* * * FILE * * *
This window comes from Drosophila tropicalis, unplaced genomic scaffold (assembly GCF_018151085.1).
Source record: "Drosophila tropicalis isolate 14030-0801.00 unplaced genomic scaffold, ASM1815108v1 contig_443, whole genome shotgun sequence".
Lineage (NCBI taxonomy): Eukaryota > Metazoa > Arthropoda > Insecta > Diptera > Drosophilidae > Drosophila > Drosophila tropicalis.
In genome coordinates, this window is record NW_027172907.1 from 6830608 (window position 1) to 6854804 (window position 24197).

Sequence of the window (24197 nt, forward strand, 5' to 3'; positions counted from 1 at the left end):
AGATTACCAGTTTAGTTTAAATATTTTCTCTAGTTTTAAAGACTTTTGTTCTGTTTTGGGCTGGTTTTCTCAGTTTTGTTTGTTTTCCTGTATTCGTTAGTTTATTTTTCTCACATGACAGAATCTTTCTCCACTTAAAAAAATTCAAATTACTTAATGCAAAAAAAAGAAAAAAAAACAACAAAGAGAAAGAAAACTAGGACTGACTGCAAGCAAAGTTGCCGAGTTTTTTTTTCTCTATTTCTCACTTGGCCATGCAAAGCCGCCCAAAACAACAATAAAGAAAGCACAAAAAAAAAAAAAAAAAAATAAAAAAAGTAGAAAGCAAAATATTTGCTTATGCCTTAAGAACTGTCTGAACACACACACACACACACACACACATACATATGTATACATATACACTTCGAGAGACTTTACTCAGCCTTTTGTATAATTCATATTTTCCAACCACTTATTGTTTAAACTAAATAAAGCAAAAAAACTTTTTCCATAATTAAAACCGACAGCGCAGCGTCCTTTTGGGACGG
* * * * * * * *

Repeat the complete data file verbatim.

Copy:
This window comes from Drosophila tropicalis, unplaced genomic scaffold (assembly GCF_018151085.1).
Source record: "Drosophila tropicalis isolate 14030-0801.00 unplaced genomic scaffold, ASM1815108v1 contig_443, whole genome shotgun sequence".
Lineage (NCBI taxonomy): Eukaryota > Metazoa > Arthropoda > Insecta > Diptera > Drosophilidae > Drosophila > Drosophila tropicalis.
In genome coordinates, this window is record NW_027172907.1 from 6830608 (window position 1) to 6854804 (window position 24197).

Sequence of the window (24197 nt, forward strand, 5' to 3'; positions counted from 1 at the left end):
AGATTACCAGTTTAGTTTAAATATTTTCTCTAGTTTTAAAGACTTTTGTTCTGTTTTGGGCTGGTTTTCTCAGTTTTGTTTGTTTTCCTGTATTCGTTAGTTTATTTTTCTCACATGACAGAATCTTTCTCCACTTAAAAAAATTCAAATTACTTAATGCAAAAAAAAGAAAAAAAAACAACAAAGAGAAAGAAAACTAGGACTGACTGCAAGCAAAGTTGCCGAGTTTTTTTTTCTCTATTTCTCACTTGGCCATGCAAAGCCGCCCAAAACAACAATAAAGAAAGCACAAAAAAAAAAAAAAAAAAATAAAAAAAGTAGAAAGCAAAATATTTGCTTATGCCTTAAGAACTGTCTGAACACACACACACACACACACACACATACATATGTATACATATACACTTCGAGAGACTTTACTCAGCCTTTTGTATAATTCATATTTTCCAACCACTTATTGTTTAAACTAAATAAAGCAAAAAAACTTTTTCCATAATTAAAACCGACAGCGCAGCGTCCTTTTGGGACGG